Filed Under:Markets, Commercial Lines

Terrorism and political violence call for review of insurance strategy

A demonstrators walks near a pile of privately owned motorcycles burned by the police after an explosion at Altamira square during clashes with anti-government demonstrators in Caracas, Venezuela, Sunday, July 30, 2017. (AP Photo/Ariana Cubillos)
A demonstrators walks near a pile of privately owned motorcycles burned by the police after an explosion at Altamira square during clashes with anti-government demonstrators in Caracas, Venezuela, Sunday, July 30, 2017. (AP Photo/Ariana Cubillos)

Terrorist attacks in the United Kingdom. Civil unrest in Brazil and Venezuela. Strained diplomatic relations among Middle Eastern countries. Rising nationalism around the world.

In recent months, multinational businesses have again been reminded of the threats that politically motivated violence and foreign government actions can pose to their people, operations, and assets.

Managing the financial impact of such risks on operations and people requires an understanding of three types of insurance coverage. And in reviewing them, you might find that political risk insurance could provide broader, more effective protection than political violence or terrorism insurance.  

Related: Chubb increases terrorism, political violence and war insurance capacity

Understanding your options

All three policy types typically cover property loss or damage and business interruption. They differ, however, in what the underlying cause must be:

- Terrorism insurance typically covers acts of terrorism motivated by political, religious, or ideological purposes.

- Political violence insurance typically covers  terrorism and riots, strikes, war, civil war, coup d’états, insurrections, and rebellions.

- Political risk insurance typically covers a broader range of risks related to government actions and instability, including political violence, expropriation of assets, forced abandonment, currency inconvertibility, nonpayment, and contract frustration.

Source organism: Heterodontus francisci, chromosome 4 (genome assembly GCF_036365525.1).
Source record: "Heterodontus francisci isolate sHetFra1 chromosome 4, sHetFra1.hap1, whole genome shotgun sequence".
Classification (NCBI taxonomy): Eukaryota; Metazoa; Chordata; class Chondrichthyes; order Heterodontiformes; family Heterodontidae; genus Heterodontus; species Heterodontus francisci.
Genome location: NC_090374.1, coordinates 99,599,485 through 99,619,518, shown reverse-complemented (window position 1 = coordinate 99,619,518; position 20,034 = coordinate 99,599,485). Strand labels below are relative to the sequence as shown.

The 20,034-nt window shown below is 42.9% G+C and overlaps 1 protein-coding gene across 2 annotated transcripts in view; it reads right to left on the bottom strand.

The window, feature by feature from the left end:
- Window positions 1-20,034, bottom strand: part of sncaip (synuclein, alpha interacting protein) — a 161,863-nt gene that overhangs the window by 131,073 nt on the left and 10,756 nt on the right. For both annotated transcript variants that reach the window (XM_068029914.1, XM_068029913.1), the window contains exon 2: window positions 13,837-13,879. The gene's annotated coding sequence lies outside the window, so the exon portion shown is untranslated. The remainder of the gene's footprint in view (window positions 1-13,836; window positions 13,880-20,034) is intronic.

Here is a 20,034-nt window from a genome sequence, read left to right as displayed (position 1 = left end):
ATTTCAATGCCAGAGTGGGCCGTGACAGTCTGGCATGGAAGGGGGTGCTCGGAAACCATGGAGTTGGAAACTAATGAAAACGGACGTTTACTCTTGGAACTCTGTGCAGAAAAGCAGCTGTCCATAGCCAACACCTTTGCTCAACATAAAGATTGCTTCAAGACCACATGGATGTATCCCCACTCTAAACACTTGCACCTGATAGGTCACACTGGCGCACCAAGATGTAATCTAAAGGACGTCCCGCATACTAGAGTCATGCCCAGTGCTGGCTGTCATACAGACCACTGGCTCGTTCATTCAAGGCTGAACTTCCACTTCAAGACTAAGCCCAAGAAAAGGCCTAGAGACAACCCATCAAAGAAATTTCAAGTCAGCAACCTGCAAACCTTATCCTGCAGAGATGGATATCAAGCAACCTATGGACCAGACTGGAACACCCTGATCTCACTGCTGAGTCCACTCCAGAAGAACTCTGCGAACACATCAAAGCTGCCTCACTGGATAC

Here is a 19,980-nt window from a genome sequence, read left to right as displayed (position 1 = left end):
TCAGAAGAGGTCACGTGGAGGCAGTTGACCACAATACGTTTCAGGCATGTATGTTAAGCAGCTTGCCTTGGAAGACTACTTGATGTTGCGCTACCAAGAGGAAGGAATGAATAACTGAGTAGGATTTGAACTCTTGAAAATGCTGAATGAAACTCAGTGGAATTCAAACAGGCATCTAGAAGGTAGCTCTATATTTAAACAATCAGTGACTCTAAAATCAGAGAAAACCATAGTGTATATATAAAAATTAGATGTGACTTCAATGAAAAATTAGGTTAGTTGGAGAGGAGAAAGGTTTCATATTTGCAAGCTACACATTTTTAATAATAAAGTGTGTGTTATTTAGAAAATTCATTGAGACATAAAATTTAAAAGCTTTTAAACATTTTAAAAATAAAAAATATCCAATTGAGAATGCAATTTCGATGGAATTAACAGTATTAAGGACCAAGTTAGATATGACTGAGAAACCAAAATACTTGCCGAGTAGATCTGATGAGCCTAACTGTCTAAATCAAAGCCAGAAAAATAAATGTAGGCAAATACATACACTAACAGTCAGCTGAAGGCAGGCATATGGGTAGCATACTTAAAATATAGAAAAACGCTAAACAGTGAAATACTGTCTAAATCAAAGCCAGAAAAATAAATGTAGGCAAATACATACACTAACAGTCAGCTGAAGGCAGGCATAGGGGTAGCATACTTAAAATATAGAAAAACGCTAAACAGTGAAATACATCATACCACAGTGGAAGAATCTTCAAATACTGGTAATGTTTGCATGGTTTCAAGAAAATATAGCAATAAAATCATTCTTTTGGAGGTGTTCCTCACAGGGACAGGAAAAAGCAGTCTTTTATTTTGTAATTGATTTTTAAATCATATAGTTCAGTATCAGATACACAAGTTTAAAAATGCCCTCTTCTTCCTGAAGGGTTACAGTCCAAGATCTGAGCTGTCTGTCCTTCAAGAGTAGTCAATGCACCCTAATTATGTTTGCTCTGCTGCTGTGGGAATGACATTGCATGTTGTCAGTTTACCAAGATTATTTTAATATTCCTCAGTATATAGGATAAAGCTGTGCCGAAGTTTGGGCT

(An important note: These policies do not cover employee injuries. To protect people, employers should look to workers’ compensation, employee benefits, and other forms of coverage.)

Broader coverage

Many multinational companies historically have purchased political violence and/or terrorism insurance because the rates were typically lower than for political risk insurance. But that strategy can leave significant gaps. Which policy responds to a claim often depends on how insurers and governments view specific events. In some instances, terrorism and political violence insurers have sought to deny coverage, claiming that a particular event should be covered under the other type of policy.

Related: Dealing with terror

Political risk insurance can bridge this gap by including coverage for both perils, potentially avoiding such disputes. Consider that political risk insurers have paid almost $1 billion in claims over the last five years, according to the Berne Union, an association for the export credit and investment insurance industry.

Political risk insurance is also flexible enough to provide coverage for risks that might change over time. For example, coverage for forced abandonment, the permanent abandonment of a company’s operations in a foreign country as a result of government advice to evacuate key personnel, has historically been included in political risk coverage. For many years, such claims were rare. However, recent unrest in Libya, Ukraine, and elsewhere has led to an increase in forced abandonment claims and insurance payments.

There could be some value in purchasing political violence and terrorism insurance only, but political risk insurance can offer broader coverage. Work with your insurance advisors to consider all of your options and build a program that best protects your organization.

Related: Top 10 global business risks, according to the Allianz Risk Barometer 2017

Angela Duca is the senior vice president for the Political Risk and Structured Credit practice at MarshThis article first appeared on and is reprinted here with permission. Visit the Marsh Risk in Context blog for the original post.


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